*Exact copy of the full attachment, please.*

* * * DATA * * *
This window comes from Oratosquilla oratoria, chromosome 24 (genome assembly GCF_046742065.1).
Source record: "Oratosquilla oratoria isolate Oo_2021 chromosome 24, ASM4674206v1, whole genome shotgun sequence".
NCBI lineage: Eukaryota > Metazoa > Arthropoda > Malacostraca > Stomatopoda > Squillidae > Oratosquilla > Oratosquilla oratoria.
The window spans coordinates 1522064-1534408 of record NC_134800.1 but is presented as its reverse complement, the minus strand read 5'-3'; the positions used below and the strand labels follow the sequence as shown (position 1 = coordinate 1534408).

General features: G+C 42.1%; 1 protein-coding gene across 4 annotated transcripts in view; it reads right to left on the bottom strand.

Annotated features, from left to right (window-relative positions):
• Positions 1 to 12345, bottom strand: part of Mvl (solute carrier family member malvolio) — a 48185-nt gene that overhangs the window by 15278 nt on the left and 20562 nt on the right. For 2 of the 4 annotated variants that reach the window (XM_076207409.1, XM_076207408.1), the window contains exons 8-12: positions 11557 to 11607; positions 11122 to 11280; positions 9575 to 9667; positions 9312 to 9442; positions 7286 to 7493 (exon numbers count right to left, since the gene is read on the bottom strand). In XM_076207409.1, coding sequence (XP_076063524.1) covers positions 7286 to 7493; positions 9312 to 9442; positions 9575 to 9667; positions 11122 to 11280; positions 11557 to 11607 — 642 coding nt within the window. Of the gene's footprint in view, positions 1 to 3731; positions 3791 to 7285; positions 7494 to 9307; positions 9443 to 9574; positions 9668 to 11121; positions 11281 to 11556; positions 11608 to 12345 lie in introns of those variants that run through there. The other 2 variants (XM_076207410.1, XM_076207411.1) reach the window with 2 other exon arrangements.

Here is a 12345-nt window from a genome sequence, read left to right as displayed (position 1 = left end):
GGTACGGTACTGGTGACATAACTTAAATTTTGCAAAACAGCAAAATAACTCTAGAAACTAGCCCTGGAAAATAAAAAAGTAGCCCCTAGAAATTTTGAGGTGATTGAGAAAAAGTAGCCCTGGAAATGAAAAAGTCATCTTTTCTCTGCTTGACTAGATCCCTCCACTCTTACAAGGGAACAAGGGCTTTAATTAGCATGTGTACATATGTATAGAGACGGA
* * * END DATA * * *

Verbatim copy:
This window comes from Oratosquilla oratoria, chromosome 24 (genome assembly GCF_046742065.1).
Source record: "Oratosquilla oratoria isolate Oo_2021 chromosome 24, ASM4674206v1, whole genome shotgun sequence".
NCBI lineage: Eukaryota > Metazoa > Arthropoda > Malacostraca > Stomatopoda > Squillidae > Oratosquilla > Oratosquilla oratoria.
The window spans coordinates 1522064-1534408 of record NC_134800.1 but is presented as its reverse complement, the minus strand read 5'-3'; the positions used below and the strand labels follow the sequence as shown (position 1 = coordinate 1534408).

General features: G+C 42.1%; 1 protein-coding gene across 4 annotated transcripts in view; it reads right to left on the bottom strand.

Annotated features, from left to right (window-relative positions):
• Positions 1 to 12345, bottom strand: part of Mvl (solute carrier family member malvolio) — a 48185-nt gene that overhangs the window by 15278 nt on the left and 20562 nt on the right. For 2 of the 4 annotated variants that reach the window (XM_076207409.1, XM_076207408.1), the window contains exons 8-12: positions 11557 to 11607; positions 11122 to 11280; positions 9575 to 9667; positions 9312 to 9442; positions 7286 to 7493 (exon numbers count right to left, since the gene is read on the bottom strand). In XM_076207409.1, coding sequence (XP_076063524.1) covers positions 7286 to 7493; positions 9312 to 9442; positions 9575 to 9667; positions 11122 to 11280; positions 11557 to 11607 — 642 coding nt within the window. Of the gene's footprint in view, positions 1 to 3731; positions 3791 to 7285; positions 7494 to 9307; positions 9443 to 9574; positions 9668 to 11121; positions 11281 to 11556; positions 11608 to 12345 lie in introns of those variants that run through there. The other 2 variants (XM_076207410.1, XM_076207411.1) reach the window with 2 other exon arrangements.

Here is a 12345-nt window from a genome sequence, read left to right as displayed (position 1 = left end):
GGTACGGTACTGGTGACATAACTTAAATTTTGCAAAACAGCAAAATAACTCTAGAAACTAGCCCTGGAAAATAAAAAAGTAGCCCCTAGAAATTTTGAGGTGATTGAGAAAAAGTAGCCCTGGAAATGAAAAAGTCATCTTTTCTCTGCTTGACTAGATCCCTCCACTCTTACAAGGGAACAAGGGCTTTAATTAGCATGTGTACATATGTATAGAGACGGA